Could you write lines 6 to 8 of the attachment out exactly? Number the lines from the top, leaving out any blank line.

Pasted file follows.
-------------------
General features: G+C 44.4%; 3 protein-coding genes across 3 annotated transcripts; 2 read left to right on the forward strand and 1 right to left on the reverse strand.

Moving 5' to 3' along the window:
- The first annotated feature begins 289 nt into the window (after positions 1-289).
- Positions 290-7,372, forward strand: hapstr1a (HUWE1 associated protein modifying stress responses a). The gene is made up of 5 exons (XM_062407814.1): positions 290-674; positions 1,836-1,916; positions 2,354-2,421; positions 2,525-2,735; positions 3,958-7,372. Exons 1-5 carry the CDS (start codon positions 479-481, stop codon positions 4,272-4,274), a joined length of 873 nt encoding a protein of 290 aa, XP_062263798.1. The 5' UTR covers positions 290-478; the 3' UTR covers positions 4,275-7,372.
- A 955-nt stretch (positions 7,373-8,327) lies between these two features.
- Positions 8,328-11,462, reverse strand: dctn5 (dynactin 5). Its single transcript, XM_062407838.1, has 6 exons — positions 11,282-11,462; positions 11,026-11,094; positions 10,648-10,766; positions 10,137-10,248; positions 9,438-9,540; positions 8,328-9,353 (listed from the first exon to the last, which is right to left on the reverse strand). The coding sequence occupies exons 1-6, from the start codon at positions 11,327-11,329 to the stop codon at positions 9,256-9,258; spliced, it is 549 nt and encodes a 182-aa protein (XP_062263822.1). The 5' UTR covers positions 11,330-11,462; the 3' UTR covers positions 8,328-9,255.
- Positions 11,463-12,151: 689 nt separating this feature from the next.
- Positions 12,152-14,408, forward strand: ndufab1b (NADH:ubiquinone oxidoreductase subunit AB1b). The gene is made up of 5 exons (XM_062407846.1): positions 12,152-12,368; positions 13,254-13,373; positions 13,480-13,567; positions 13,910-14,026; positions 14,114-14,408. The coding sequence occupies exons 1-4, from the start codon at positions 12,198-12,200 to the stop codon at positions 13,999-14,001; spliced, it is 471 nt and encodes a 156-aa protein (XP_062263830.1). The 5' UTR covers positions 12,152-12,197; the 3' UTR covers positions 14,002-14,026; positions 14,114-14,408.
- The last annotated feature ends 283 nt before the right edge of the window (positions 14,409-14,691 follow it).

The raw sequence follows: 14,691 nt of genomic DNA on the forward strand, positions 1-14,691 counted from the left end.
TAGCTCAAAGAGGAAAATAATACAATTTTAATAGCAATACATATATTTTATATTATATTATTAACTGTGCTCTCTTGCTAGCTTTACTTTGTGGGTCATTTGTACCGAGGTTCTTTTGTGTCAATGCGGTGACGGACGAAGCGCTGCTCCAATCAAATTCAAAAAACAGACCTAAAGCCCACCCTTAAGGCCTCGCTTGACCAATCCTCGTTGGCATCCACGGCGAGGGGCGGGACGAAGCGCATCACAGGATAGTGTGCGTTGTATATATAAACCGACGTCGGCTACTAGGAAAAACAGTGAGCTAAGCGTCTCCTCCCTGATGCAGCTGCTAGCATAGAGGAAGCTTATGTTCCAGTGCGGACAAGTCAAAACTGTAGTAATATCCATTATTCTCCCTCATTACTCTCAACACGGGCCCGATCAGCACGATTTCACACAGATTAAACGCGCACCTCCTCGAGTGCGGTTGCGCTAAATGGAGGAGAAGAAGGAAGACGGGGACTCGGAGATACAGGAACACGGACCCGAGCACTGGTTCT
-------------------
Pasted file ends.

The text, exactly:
- Positions 8,328-11,462, reverse strand: dctn5 (dynactin 5). Its single transcript, XM_062407838.1, has 6 exons — positions 11,282-11,462; positions 11,026-11,094; positions 10,648-10,766; positions 10,137-10,248; positions 9,438-9,540; positions 8,328-9,353 (listed from the first exon to the last, which is right to left on the reverse strand). The coding sequence occupies exons 1-6, from the start codon at positions 11,327-11,329 to the stop codon at positions 9,256-9,258; spliced, it is 549 nt and encodes a 182-aa protein (XP_062263822.1). The 5' UTR covers positions 11,330-11,462; the 3' UTR covers positions 8,328-9,255.
- Positions 11,463-12,151: 689 nt separating this feature from the next.
- Positions 12,152-14,408, forward strand: ndufab1b (NADH:ubiquinone oxidoreductase subunit AB1b). The gene is made up of 5 exons (XM_062407846.1): positions 12,152-12,368; positions 13,254-13,373; positions 13,480-13,567; positions 13,910-14,026; positions 14,114-14,408. The coding sequence occupies exons 1-4, from the start codon at positions 12,198-12,200 to the stop codon at positions 13,999-14,001; spliced, it is 471 nt and encodes a 156-aa protein (XP_062263830.1). The 5' UTR covers positions 12,152-12,197; the 3' UTR covers positions 14,002-14,026; positions 14,114-14,408.